“He raises up the poor out of the dust, and lifts up the beggar from the dunghill, to set them among princes, and to make them inherit the throne of glory” (1 Samuel 2:8).
Such a stroke of grace is charming. And what but grace could act after such a fashion?
The extremes are enormous! We have the dust and the dunghill placed in vivid contrast to the throne; and we find that the poor and the beggar are transposed from the one to the other, from a point of veritable degradation to one of exceeding dignity and honour. Yet this is how grace deigns to act. The prospect would dazzle and bewilder; it would baffle and surpass conception were the height to be reached by personal effort, or be the result of merit and desert. A poor man might perchance become opulent, but he dare hardly dream of entering princely estate; and a beggar might expect his petition to be even handsomely granted, but never presume to contemplate the inheritance of a throne.
And yet it is just here that the hand of grace, in its total unexpectedness, stretches itself forth, and proves how the throne of glory becomes the seat of the poor and the beggar.
Observe only that it is the poor and the beggar, and such alone, who are thus ennobled. Indeed, the conditions are incumbent. Grace has no voice for any but the poor and the beggar. She seeks for those who know themselves to be spiritually destitute. She has nothing for the proud.
The Law of Moses may captivate those who deem themselves meritorious, but it will demonstrate to them, like a mirror, their guilt; but Grace, though she may teach lessons of godliness to her children, yet goes in quest of the lost. She seeks the poor and the beggar.
Has my reader placed himself there? Alas that pride should hinder so many from taking that place and fulfilling that condition!
And yet none shall reach the throne but those whom Grace finds in the dust. To go into the dust is repentance, and repentance is at once the pre-requisite and the stepping-stone to blessing. Happy the soul that is thus in the dust!
Then, how does Grace exalt the beggar to the throne? Is it effected by power alone? Nay! it would never do to open the prison door by force, and let the prisoner escape. Justice would cry aloud!
Grace may not act till justice is satisfied.
But how can God’s justice be satisfied? That is a grand question, and should be raised in every thoughtful mind.
The answer is given perfectly in Romans 3. There we see the poor and the beggar—we see “the whole world guilty before God”—exposed to His judgments, “for all have sinned and come short of the glory of God.” Their case is hopeless! The Law! It only gives the knowledge of sin. By its deeds shall no man living be justified.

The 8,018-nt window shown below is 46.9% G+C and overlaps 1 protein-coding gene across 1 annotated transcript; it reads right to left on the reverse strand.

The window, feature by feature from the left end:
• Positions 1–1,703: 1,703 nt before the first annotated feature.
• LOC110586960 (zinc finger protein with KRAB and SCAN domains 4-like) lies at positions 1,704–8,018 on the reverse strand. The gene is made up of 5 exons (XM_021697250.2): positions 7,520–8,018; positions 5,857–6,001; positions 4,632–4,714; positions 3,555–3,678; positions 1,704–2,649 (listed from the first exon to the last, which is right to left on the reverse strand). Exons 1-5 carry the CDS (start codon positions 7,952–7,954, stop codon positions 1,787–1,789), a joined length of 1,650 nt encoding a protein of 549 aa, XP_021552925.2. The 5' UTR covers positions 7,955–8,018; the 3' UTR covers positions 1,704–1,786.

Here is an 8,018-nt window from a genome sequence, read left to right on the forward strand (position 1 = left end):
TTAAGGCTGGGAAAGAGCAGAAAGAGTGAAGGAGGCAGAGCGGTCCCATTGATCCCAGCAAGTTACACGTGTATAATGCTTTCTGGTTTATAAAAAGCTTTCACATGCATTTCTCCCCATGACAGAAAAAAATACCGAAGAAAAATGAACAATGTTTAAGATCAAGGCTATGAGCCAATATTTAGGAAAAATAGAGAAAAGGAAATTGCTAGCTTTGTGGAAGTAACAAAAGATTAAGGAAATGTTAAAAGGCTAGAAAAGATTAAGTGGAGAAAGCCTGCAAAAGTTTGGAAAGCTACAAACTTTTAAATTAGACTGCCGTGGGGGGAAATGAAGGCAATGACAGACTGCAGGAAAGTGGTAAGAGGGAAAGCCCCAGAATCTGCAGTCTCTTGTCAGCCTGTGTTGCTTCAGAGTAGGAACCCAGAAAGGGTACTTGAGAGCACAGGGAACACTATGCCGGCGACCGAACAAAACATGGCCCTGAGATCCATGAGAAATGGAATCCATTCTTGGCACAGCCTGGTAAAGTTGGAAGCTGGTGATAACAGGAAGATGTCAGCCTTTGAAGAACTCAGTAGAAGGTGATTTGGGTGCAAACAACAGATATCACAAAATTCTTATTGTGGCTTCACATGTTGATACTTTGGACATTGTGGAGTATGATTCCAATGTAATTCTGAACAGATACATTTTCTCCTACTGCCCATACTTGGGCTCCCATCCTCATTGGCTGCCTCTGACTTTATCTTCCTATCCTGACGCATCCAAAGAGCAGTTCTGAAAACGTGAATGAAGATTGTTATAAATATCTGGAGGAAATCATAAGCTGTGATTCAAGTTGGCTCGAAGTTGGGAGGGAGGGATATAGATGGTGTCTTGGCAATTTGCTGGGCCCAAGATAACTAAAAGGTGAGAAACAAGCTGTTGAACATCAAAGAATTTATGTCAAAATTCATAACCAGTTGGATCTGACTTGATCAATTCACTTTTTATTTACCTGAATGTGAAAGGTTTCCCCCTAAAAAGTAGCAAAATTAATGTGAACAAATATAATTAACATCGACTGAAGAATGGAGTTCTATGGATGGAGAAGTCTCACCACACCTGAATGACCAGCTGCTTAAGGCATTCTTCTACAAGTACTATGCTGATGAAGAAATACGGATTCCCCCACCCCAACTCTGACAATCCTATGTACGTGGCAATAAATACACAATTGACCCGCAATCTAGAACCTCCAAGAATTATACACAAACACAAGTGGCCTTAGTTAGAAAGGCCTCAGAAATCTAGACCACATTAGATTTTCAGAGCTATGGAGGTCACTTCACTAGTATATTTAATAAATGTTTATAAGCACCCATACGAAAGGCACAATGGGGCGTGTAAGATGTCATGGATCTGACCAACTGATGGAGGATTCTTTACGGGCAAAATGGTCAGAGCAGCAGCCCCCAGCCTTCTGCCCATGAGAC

All true! but we also see God’s righteousness. We see how God can be just and the justifier of him who believes in Jesus.
How can an act so extraordinary be accomplished? Where can we find anything sufficient to meet the claims of the throne of God, or expiate the sins of men?
We find it in the blood of Christ. There God has both provided and found the satisfaction that His throne demanded. We read: “Whom God has set forth to be a propitiation through faith in His blood.”
Connect three words of this passage: “God”. . . “Blood” . . . “Propitiation,” for in them we have, first, the blessed source, then the ground, and then the result. What a provision!
So much for God’s side.
On ours there is faith in Jesus. God “justifies him who believes in Jesus,” and He is just in doing it. On this ground of righteousness, Grace can now act freely and justly in the way she loves; she has a free and unimpeded hand. The keen sword of Justice is sheathed. Every claim is met. Grace can stoop down to the very dung. hill and freely pluck thence the poor and the beggar, nor arrest her benefactions, toward them until she place them, all fit and worthy, on the throne of glory and amid princes.
Was not this all true of the “dying thief”—who passed away to be with his Lord in paradise on the very day when he paid the penalty of his misdeeds before man—on the ground and by the merit of the expiation wrought for man by the sinless Redeemer at his side? To Him he turned in faith and was there and then taken on high.
Wonderful redemption indeed!
But has Grace no voice or power today? Does she not enrich myriads of such? She does; and wherefore such mercy? It is “that in the ages to come He might show the exceeding riches of His grace in His kindness to us through Christ Jesus” (Eph. 2:7).
Here we may pause and adore. Such a wealth of grace! Such an eternal display of kindness to the poor and the beggar—the dead in sins! Such a stroke of grace that should place children of wrath in heavenly heights in association with Christ Himself for ever.
Ah! It is worth while, a thousand times over, to go for such a result deep down into the dust of repentance, and to own poverty and beggar-hood to the very full, so that grace may raise, even thence, to the throne of glory.
Dear reader, what do you know of the grace of God?